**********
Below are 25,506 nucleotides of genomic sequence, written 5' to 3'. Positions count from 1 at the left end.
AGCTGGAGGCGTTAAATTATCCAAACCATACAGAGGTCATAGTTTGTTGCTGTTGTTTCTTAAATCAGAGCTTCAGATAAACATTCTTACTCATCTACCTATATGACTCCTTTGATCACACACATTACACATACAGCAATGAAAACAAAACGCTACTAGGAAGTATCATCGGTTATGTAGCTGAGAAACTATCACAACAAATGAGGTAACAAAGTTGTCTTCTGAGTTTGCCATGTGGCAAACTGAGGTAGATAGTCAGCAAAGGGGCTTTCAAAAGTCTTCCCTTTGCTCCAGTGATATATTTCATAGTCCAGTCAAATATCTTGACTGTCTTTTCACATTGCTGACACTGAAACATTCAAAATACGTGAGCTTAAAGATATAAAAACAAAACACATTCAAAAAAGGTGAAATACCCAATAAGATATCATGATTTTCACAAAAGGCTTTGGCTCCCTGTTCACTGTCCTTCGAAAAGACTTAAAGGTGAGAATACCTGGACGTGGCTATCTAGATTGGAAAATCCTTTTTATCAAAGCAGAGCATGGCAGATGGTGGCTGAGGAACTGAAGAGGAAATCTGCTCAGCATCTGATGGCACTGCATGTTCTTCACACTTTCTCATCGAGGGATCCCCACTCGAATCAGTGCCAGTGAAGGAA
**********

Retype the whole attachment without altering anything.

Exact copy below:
Below are 25,506 nucleotides of genomic sequence, written 5' to 3'. Positions count from 1 at the left end.
AGCTGGAGGCGTTAAATTATCCAAACCATACAGAGGTCATAGTTTGTTGCTGTTGTTTCTTAAATCAGAGCTTCAGATAAACATTCTTACTCATCTACCTATATGACTCCTTTGATCACACACATTACACATACAGCAATGAAAACAAAACGCTACTAGGAAGTATCATCGGTTATGTAGCTGAGAAACTATCACAACAAATGAGGTAACAAAGTTGTCTTCTGAGTTTGCCATGTGGCAAACTGAGGTAGATAGTCAGCAAAGGGGCTTTCAAAAGTCTTCCCTTTGCTCCAGTGATATATTTCATAGTCCAGTCAAATATCTTGACTGTCTTTTCACATTGCTGACACTGAAACATTCAAAATACGTGAGCTTAAAGATATAAAAACAAAACACATTCAAAAAAGGTGAAATACCCAATAAGATATCATGATTTTCACAAAAGGCTTTGGCTCCCTGTTCACTGTCCTTCGAAAAGACTTAAAGGTGAGAATACCTGGACGTGGCTATCTAGATTGGAAAATCCTTTTTATCAAAGCAGAGCATGGCAGATGGTGGCTGAGGAACTGAAGAGGAAATCTGCTCAGCATCTGATGGCACTGCATGTTCTTCACACTTTCTCATCGAGGGATCCCCACTCGAATCAGTGCCAGTGAAGGAA